Side effects of learning Mandarin

I have friends that are moving to Buenos Aires, and I told them that I’d blog about some of the patterns I’ve observed when people who are successful 2nd language learners of Mandarin start learning Spanish. Here’s what I see a lot of…

Worshipping at the Altar of Recall. In Chinese class, there is often a cold, discreet-item recall quiz, where the teacher gives you a Chinese word, and you provide the English equivalent, and your grade depends on it. No actual teaching or conversation is required. That’s why I see my friends with an attitude toward the teacher that’s like, “just shut up and give me the vocab list, so I can memorize it. Stop wasting my time with all this talking.”

What they don’t know is that Spanish class is designed to PRACTICE new words in conversation, to rely on linguistic “memory” rather than discrete-item recall, so that memorization is totally irrelevant. Of course, there are a great many ways that students find to torpedo this process, whether or not they have previously learned Mandarin, but I do see a pattern among successful Mandarin speakers; they prefer to memorize rather than practice. I remember seeing my friend going through a stack of flashcards with family relationship vocabulary, and wondering if the word “brother-in-law” was really the most pressing vocabulary emergency at the moment. Which leads me to the next tendency I’ve noticed….

Going Rogue on Curriculum A hallmark of successful Mandarin learners is that most of them have, at one point or another, realized that their teacher knows absolutely nothing about teaching. Consequently, they seize control of the direction and scope of their lessons. They go rogue. They pay attention to the aspects of the language they deem important; they disregard the priorities the teacher lays out. They miss what they think is worth missing, confident that they can make up the difference by force of will.

If you have a good grasp on how inflectional languages operate, it’s a-okay to go rogue in Spanish class. However, if the only languages in the world that you’ve every spoken are a bunch of languages where syntax is based on strict word-order… languages like English and Mandarin… then you’re on a sinking ship, where “going rogue” is counter productive. You can’t memorize or brute force your way to mastering the concept of inflection; you actually have to *cooperate,* cooperate and practice.

Probably the least critical pattern that I’ve seen among the few people I know who learned Mandarin first and then moved on to Spanish is transfer, some people call it interference. This is a class of learner “error” that people love to freak out about, but I find less than compelling. Basically, these learners will “transfer” Chinese structures into Spanish, so you’ll hear people say something like  ¿Este es qué significado? (gloss: “This is what meaning?” compare 《這是什麼意思?》) or something like A: ¿Tienes un momento? B: Tengo. (gloss: “Do you have a moment? I have.” Compare 《A: 你有空嗎?B:有》).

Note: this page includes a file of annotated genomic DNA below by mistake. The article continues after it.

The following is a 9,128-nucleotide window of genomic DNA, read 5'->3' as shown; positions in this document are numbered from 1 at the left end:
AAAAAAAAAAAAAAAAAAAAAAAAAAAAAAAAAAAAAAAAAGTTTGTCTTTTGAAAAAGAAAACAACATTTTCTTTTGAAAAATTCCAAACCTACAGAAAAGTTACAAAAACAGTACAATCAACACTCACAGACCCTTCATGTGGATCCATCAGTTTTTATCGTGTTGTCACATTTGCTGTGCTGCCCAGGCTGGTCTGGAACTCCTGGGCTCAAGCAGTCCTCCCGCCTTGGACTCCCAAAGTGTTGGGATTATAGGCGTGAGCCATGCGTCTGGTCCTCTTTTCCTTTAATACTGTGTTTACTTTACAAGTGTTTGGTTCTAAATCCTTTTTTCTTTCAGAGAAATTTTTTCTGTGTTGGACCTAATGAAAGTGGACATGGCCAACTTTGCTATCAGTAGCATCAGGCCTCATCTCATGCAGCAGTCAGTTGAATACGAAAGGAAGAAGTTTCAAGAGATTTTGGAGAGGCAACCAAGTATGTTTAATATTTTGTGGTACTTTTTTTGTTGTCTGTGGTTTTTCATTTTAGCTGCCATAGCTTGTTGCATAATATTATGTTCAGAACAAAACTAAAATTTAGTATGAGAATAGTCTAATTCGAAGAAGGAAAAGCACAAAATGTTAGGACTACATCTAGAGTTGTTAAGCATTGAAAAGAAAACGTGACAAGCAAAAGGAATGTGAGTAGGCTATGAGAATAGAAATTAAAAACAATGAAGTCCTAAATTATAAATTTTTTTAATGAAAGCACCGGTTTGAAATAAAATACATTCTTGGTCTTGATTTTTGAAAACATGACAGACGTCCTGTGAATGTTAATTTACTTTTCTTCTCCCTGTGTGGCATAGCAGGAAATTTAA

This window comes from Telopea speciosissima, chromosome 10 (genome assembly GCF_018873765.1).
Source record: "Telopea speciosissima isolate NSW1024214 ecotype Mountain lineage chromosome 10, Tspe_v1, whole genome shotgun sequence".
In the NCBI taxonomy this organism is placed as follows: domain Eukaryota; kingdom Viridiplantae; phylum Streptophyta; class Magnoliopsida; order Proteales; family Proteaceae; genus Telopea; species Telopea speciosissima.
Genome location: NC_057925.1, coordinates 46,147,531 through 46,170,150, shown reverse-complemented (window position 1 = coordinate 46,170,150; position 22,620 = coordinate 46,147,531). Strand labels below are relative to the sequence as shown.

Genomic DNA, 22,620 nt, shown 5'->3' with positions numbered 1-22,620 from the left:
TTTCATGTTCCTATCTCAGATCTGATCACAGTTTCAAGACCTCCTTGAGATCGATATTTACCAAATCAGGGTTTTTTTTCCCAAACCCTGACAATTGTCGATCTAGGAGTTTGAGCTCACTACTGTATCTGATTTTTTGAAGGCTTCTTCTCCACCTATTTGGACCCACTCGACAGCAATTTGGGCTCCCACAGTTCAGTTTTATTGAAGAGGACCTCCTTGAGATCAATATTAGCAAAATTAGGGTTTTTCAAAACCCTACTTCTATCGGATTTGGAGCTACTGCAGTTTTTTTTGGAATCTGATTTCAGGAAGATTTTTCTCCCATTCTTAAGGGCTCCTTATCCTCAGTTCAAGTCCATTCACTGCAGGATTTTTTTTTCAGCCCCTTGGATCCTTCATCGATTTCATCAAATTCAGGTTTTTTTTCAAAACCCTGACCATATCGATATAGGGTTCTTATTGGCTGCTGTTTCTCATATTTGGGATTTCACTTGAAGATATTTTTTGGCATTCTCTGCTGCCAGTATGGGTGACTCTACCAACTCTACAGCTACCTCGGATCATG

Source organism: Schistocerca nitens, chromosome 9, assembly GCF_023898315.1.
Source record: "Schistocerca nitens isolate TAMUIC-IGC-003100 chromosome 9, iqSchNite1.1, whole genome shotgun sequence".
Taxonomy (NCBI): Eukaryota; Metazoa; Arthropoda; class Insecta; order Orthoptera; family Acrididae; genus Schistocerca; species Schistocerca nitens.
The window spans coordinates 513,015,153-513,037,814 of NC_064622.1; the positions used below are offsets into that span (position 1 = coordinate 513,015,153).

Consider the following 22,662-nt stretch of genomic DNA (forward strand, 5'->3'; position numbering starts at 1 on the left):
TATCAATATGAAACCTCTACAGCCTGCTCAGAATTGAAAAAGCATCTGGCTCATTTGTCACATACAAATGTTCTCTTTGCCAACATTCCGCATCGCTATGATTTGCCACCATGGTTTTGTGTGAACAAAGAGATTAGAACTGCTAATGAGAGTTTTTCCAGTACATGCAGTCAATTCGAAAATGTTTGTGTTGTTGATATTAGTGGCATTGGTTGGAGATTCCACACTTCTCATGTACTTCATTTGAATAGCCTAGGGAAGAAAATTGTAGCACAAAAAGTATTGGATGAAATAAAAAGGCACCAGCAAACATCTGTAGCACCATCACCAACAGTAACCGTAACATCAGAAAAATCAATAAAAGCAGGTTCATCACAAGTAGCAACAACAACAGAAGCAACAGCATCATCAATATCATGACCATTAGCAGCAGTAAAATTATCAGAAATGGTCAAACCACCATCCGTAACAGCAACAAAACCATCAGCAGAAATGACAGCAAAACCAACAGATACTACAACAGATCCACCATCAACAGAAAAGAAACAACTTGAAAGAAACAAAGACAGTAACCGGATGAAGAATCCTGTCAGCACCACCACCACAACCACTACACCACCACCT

Yes, I am aware that “Tengo” is a grammatically correct way to possibly answer that question, but by far the more common way to answer it would be “Sí.” (“Yes”) This is the answer you would expect to hear from a native speaker of English who has never studied Chinese.

As I said above, I don’t care much about the so-called “transfer” error, I prefer to see it as a learner strategy. I’m only mentioning it because it’s a pattern I’ve seen; I’m sure it’s just a necessary stage for them to go through.

One last thing I’ve noticed is a disbelief in cognates. One of my friends was at a taco stand in LA, and asked the taco lady how to say “stomach” in Spanish. The lady responded “Estómago” and my friend clarified, “no, how do you say it in Spanish?” In other words, the cognate was so transparent that my friend did not even recognize that it wasn’t English. This, also, is just a stage that I expect people to go through pretty fast.

Of course, I’ve notice patterns among people who, like me, learned French (or some other European language) before starting Spanish. The side effect of learning French first was a tendency to fixate on learning irregulars and exceptions; this is totally a product of French teaching method. I still find myself worry way more about pedantic exceptions that Latinos themselves are not that worried about.

In general, most of us say that Spanish is easier to learn. I personally feel this is because the current generation of Spanish teachers learned to teach with Communicative method; many of them were taught with Communicative method. Also, Spanish learning materials are written to be interesting to Americans, rather than be interesting to the authors themselves. Finally, learning Spanish seems easier because Spanish speakers in general are very accepting of language learners, their accents, and their errors; gringo pronunciation is usually not a deal breaker.

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